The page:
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Weapons of Mass Destruction (WMD)

Turkish Forces Have No Intention of Attacking Syrian Gov't Troops - Minister

Sputnik News

17:37 25.01.2018

As the sixth day of Ankara's Operation Olive Branch in Syria is drawing to a close, Turkish Foreign Minister Mevlut Cavusoglu answered some journalists' questions, revealing the country's stance on official Damascus as well as the current state of the US-Turkey row over Washington's support for the Syrian Kurds.

On Ankara-Damascus Relations

Preservation of the territorial integrity of Syria is the common goal of Ankara and Damascus and the Turkish troops are not going to attack government forces in Syria, Turkish Foreign Minister Mevlut Cavusoglu said.

"Once they (the Syrian Armed Forces) shot down our aircraft and we responded. While they do not attack us, we do not need to consider them as our target. Up to this day, we have not taken such actions, Cavusoglu told reporters.

Damascus knows that the YPG militias (People's Protection Units) want to divide Syria. Whereas Turkey and Damascus as well as the opposition forces all support the territorial integrity of Syria within its current borders. We believe that the Syrian regime will not cooperate with terrorists," he added.

In the wake of the start of Ankara's Olive Branch Operation in Afrin, Damascus has strongly condemned the offensive, calling Turkey's move "a violation of the country's sovereignty."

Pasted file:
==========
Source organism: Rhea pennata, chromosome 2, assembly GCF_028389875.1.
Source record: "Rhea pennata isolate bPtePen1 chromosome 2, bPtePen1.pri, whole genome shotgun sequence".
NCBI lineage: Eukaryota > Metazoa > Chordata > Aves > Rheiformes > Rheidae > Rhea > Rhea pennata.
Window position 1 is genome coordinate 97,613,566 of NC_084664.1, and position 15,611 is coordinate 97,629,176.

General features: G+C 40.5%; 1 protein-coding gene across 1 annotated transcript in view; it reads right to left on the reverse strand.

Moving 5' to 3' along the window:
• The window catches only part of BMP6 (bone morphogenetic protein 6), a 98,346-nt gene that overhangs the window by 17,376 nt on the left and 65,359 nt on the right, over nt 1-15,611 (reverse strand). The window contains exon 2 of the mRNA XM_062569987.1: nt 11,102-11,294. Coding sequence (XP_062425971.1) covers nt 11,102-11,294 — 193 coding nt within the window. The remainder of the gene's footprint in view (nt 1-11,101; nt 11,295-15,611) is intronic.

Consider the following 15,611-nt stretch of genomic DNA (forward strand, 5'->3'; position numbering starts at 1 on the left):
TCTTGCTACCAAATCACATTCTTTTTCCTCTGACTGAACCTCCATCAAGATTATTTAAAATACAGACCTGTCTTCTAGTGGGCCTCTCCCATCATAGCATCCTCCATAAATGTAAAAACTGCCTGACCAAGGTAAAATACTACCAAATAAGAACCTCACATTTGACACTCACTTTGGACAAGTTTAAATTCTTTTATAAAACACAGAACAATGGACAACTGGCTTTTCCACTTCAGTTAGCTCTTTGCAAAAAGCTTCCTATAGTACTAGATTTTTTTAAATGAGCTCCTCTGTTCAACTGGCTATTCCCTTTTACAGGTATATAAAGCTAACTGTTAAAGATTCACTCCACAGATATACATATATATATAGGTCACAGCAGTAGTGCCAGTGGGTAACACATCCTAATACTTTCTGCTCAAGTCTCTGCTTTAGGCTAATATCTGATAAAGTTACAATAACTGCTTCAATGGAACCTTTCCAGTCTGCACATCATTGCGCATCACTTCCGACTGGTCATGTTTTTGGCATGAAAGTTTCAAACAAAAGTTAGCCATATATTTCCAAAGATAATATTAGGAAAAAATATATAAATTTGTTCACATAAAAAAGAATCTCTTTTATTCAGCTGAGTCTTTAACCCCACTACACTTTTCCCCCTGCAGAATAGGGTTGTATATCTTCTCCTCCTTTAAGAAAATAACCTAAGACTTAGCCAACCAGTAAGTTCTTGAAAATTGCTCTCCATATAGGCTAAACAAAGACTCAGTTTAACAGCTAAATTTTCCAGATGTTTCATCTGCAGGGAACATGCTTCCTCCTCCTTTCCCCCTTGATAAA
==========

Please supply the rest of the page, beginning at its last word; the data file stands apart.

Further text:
Syrian President Bashar Assad said that Turkey's attack against Afrin is "inseparable from policy, that was pursued by the Turkish regime since the first day of the Syrian crisis and which is based for the most part on supporting terrorism and terrorist groups under different names."

On US Arms Supplies to Kurds

Cavusoglu also said that Trump reassured Erdogan in phone conversation that the US stopped arms supplies to Kurdish units in Syria.

The Turkish minister added that Erdogan urged Trump to withdraw "US troops or the YPG terrorists" from Syrian Manbij, as the YPG are attacking the Turkish military and members of the opposition "Free Syrian Army" in Syrian Idlib.

The disagreement between Ankara and Washington over the Kurdish issue is one of the key incentives for Turkey's ongoing operation in Afrin. On January 14, the US announced its plans to train a 30,000-strong border force in northern Syria mostly from YPG fighters, which are considered as terrorists by Ankara.

Washington's move was harshly criticized by Turkey, with President Erdogan threatening to "strangle" the forming "terrorist army." Within a week after the announcement, Ankara launched an offensive in Syria's Kurdish enclave of Afrin code-named Olive Branch and aimed at eliminating terrorists in the region.

Turkey regards the YPG militias (People's Protection Units), which are fighting Daesh in Syria, as a terrorist group since Ankara suspects them of ties with the Kurdistan Worker's Party (PKK), which has been waging an armed conflict in Turkey seeking autonomy and equal rights for the Kurds in the country.


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